Technical behaviours are in a different category. After all, the whole point of the Naked Objects framework is that the framework provides a huge set of behaviours in relation to presenting those objects to the user, controlling visibility and access rights and so on. In version 2.0 of the framework this required that the domain objects inherit from a common superclass - version 3.0 has eliminated that need.

I absolutely agree that your Customer object should not need to know anything about how the object is saved - since it should be portable across different persistence platforms. We achieve this through the use of the 'Repository' pattern, as articulated by Eric Evans and advocated widely elsewhere. Thus the Customer's Save method will delegate execution to a CustomerRepository (defined by an Interface). We usually prototype using a naive in-memory implementation of this interface, and then deploy with an object-store-specific implementation such as a HibernateCustomerRepository or SQLCustomerRepository. The actual repositories to be used are injected at run-time, based on a configuration file (it may also be done using Spring).

One advantage of initiating this call to the repository from a Save method on customer is that there may well be pure business behaviours associated with Save. In particular the rules concerning when you may or may not save an object may be business issues. These should be kept in the Customer object and not left down in the Repository implementation. On the other hand, any rules that are coming from the database implementation rather than the business requirement, should be implemented in the Repository implementation rather than the Customer.

It seems to me that various of the postings in this discussion are saying essentially the same thing.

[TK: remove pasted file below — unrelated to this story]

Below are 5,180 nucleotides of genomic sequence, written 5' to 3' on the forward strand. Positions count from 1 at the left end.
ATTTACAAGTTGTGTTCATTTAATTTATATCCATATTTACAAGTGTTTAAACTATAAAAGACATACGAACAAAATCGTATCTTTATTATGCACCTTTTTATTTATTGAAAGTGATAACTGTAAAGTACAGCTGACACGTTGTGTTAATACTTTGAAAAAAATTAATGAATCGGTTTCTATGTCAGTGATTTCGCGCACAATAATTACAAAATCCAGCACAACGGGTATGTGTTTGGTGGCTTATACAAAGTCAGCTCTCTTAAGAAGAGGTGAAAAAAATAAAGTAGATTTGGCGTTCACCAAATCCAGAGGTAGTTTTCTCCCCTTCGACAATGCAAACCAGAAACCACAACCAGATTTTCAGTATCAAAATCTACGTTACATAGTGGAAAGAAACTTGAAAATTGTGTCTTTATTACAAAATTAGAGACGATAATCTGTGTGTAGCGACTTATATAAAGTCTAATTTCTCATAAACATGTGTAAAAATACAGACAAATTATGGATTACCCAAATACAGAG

chuck simpson
2006-09-28 09:23:20
The Customer object is saved in an instance variable of some other object, for example CustomerManager. Objects are responsible for loading and persisting their internal state so in this case CustomerManager would be responsible for persisting the Customer object. If you make Customer responsible for persisting itself you are tightly coupling the Customer object to its persistence strategy.

I recommend you read the article "The Five Habits of Highly Profitable Software Developers" by Robert J. Miller. You can find it at He has a great description of state and behavior and the differences between them.

Roland Kofler
2007-10-21 10:32:05
In Domain Driven Design by E. Evans you find the notion of a "Repository" wich should look to the domain model as a in memory collection but can encapsulate the logic of persisting Aggregates. Thus when you need a Customer you Query the Repository and when you save it you simply add it to the collection. As previous commentators emphasised the Customer truly has no responsibility derived from the Business Domain that would a justify a save().